Rice University physicists have created a tiny “electron superhighway” that could one day be useful for building a quantum computer — a type of computer that uses quantum particles in place of the digital transistors found in today’s microchips. Quantum computers may offer the ability to complete intense computing tasks like code-breaking, climate modeling, and biomedical simulation thousands of times faster.
Today’s computers use binary bits of data that are either ones or zeros. Quantum computers would use quantum bits, or “qubits,” which can be both ones and zeros at the same time, thanks to the quirks of quantum mechanics. This quirk gives quantum computers a huge edge in performing particular types of calculations.
Researchers are taking a number of approaches to creating qubits. Rice University physicists are following the approach of “topological quantum computing.” Topological designs are expected to be more fault-tolerant than other types of quantum computers because each qubit in a topological quantum computer will be made from a pair of quantum particles that have a virtually immutable shared identity. The catch is that physicists have yet to create or observe one of these stable pairs of particles, which are called “Majorana fermions.”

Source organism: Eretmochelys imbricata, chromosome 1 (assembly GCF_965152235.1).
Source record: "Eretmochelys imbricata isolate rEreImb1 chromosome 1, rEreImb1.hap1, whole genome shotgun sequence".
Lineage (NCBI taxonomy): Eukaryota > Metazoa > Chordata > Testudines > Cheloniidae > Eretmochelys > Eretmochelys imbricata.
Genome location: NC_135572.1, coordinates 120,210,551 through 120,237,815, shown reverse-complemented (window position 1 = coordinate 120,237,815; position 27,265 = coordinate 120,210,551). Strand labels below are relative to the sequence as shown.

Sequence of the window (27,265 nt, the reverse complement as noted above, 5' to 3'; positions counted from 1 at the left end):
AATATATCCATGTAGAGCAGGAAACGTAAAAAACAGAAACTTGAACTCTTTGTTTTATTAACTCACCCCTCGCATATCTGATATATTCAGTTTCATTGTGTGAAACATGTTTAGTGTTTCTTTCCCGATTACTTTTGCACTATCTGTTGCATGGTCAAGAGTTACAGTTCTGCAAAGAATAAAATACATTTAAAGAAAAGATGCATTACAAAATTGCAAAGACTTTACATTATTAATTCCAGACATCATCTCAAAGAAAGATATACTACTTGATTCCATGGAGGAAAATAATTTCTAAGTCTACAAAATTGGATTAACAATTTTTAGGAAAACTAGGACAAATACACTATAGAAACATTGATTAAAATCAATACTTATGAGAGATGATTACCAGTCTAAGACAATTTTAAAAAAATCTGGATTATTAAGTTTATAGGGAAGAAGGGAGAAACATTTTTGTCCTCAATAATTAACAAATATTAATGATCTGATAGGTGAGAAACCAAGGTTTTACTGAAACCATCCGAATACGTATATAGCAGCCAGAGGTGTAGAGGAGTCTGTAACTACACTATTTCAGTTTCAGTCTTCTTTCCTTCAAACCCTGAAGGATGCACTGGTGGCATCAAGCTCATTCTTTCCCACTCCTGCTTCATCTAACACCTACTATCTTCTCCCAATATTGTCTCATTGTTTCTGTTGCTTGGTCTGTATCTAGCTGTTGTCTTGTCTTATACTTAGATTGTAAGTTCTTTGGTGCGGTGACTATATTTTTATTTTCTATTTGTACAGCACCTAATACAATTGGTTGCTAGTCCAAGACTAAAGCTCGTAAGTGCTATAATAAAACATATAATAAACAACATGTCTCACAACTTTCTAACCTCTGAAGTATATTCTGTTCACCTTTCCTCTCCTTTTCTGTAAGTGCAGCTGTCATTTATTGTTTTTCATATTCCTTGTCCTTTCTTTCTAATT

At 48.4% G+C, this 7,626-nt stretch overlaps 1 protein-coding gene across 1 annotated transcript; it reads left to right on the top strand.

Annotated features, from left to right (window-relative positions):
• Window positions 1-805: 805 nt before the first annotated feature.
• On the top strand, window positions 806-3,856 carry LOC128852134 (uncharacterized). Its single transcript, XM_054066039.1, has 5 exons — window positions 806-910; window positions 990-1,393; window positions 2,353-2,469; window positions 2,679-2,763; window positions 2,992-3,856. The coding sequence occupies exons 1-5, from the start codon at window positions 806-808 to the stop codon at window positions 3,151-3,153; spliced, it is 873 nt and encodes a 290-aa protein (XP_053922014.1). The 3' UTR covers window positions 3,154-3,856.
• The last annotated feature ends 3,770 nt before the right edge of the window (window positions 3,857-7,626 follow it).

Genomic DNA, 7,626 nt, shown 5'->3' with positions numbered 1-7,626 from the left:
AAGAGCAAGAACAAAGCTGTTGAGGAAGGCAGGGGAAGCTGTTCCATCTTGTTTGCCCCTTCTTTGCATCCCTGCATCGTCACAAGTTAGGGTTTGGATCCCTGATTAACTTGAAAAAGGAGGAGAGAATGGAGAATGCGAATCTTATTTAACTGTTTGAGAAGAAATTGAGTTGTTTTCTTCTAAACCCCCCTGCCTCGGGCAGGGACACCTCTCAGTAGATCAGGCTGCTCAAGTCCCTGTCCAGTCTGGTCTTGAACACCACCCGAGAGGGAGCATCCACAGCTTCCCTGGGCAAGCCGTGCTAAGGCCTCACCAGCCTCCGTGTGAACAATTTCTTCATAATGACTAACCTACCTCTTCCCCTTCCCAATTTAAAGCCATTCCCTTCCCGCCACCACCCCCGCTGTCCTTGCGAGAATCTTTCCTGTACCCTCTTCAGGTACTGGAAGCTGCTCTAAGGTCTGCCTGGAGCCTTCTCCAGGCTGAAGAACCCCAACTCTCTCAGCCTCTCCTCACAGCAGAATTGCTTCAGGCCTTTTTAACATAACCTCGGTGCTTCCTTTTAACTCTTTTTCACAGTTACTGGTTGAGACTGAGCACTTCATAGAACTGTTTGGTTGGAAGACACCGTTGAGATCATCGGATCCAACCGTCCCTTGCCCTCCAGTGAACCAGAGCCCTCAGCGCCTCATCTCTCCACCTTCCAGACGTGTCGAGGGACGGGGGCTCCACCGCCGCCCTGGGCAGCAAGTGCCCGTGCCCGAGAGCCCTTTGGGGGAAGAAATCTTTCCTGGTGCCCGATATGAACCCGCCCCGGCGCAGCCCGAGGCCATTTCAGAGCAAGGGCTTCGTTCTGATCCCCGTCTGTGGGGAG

The race to create them in a chip has just begun. In particular, physicists believe the particles can be made by marrying a two-dimensional topological insulator — like the one created at Rice University — to a superconductor.
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